Gastrointestinal stromal tumors (GISTs)

Gastrointestinal stromal tumors (GISTs) are the cancers of the soft tissues of the gastrointestinal tract. They can occur in any part of the gut. GISTs are more common in the stomach followed by small intestine, colon, and rectum. These tumors are rare and represent about 0.1-3% of all the GI cancers (gastrointestinal cancers).


Most often, people with GIST do not exhibit any symptoms or signs. If symptoms occur, they may include:

  • Nausea and vomiting
  • Bowel obstruction
  • Early satiety and bloating
  • Pain or discomfort in the abdomen
  • A mass in the abdomen which can be felt with hands
  • Fatigue due to anemia (associated with bleeding in the intestine)
  • Vomiting blood or blood in the stools


Localized tumors: Treatment involves complete surgical resection. It needs to be done very carefully to prevent rupture of the tumor and dissemination into the abdomen. Some of the tumors may be treated with laparoscopic surgery.

Adjuvant therapy with imatinib may be given to delay the recurrence after the resection.

Radiation therapy is often not used in the treatment of GISTs. It can be used to relieve only the associated symptoms.

Advanced tumors: Some metastatic GISTs are resectable. But if they are not resectable, then imatinib (tyrosine kinase inhibitor) is recommended. It can control up to 70-85% of the advanced GISTs. The other kinase inhibitor which is approved for advanced GISTs is sunitinib.

Chemotherapy is not effective for GISTs and hence it is not recommended.


Most of the GISTs develop sporadically, i.e. without a known reason. Usually, a tumor is produced when healthy cells grow and divide uncontrollably, forming a mass. GISTs occur due to the mutations in the two most common genes called platelet-derived growth factor receptor alpha (PDGFRA) and KIT receptor tyrosine kinase. The resultant tumor can be benign (localized) or cancerous (spreads to other parts).


The most important complication of an untreated throat cancer is its spread to the other organs of the body. They can spread to liver, entire abdomen, lymph nodes (rare), lungs and also bones.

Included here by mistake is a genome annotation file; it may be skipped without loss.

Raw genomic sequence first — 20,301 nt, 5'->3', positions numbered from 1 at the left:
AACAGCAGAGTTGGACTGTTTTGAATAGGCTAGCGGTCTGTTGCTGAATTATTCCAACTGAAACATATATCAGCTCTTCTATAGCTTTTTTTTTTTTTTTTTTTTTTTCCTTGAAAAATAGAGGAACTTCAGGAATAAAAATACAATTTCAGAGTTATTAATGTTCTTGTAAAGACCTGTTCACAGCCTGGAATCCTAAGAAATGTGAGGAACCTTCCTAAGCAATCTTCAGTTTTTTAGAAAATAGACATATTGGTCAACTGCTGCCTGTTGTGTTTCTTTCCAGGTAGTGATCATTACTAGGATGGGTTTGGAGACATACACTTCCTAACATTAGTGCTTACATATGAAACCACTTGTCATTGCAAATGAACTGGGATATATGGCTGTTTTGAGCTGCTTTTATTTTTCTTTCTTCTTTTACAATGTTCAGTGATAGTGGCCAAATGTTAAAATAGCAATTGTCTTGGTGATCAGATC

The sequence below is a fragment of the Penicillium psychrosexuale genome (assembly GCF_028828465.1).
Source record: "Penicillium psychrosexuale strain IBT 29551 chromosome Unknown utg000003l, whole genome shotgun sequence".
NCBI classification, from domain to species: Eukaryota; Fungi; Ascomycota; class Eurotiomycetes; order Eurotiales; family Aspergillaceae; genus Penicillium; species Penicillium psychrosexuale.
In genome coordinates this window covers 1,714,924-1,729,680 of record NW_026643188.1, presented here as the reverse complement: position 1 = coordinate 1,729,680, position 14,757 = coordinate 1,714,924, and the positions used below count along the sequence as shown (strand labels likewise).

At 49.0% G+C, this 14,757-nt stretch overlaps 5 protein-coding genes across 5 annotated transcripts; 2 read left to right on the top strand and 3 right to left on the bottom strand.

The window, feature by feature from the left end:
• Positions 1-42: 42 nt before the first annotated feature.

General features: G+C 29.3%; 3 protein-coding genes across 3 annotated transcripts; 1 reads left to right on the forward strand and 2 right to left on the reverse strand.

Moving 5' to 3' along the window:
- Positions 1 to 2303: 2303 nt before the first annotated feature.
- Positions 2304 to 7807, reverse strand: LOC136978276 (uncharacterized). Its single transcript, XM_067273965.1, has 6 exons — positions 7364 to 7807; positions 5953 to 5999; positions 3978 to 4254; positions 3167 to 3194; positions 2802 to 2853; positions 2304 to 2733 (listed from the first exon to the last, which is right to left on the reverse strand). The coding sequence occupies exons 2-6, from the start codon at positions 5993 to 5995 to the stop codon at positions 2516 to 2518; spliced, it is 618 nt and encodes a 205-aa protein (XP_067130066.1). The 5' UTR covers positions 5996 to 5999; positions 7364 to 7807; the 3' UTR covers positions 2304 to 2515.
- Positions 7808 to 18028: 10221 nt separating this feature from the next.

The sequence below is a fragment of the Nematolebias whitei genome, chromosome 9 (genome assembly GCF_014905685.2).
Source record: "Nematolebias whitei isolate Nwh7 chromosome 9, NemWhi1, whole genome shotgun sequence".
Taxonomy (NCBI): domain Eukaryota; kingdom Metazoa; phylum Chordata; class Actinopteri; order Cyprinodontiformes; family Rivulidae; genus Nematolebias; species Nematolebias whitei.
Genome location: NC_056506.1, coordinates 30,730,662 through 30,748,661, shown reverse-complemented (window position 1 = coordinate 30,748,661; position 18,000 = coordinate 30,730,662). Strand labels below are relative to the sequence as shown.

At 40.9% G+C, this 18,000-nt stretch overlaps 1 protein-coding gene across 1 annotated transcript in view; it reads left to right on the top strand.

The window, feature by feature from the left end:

No laboratory test can specifically confirm if you have GIST. Your doctor will ask you to go for the following tests if you present the above symptoms:

  • Complete blood cell count
  • Coagulation profile (clotting of blood)
  • Serum chemistry studies
  • Serum albumin
  • BUN and creatinine
  • Liver function tests (amylase and lipase)

The other tests which may be required to confirm the diagnosis of GIST based on the above tests are:

Test type Purpose of the test
Endoscopic ultrasound To accurately locate the lesions on the wall of the GI tract
CT (Computed tomography) scans Gives the detailed images to locate the tumors and know its size For diagnosing and staging of GISTs
MRI (Magnetic resonance imaging) To detect if multiple tumors are present and check if they have metastasized (spread)
Biopsy A part of the suspected tissue is removed and examined under microscope to check for the specific changes associated with cancer

Doctors could not find specific risk factors other than hereditary syndromes which include:

  • Age: GIST is more common in people older than 50. The occurrence of GIST in children is very rare.
  • Gender: Men are at slightly higher risk for GIST over women
  • Heredity: GIST rarely runs in families
  • Medical conditions: Neurofibromatosis type I and Carney's triad tumor syndrome which are genetic disorders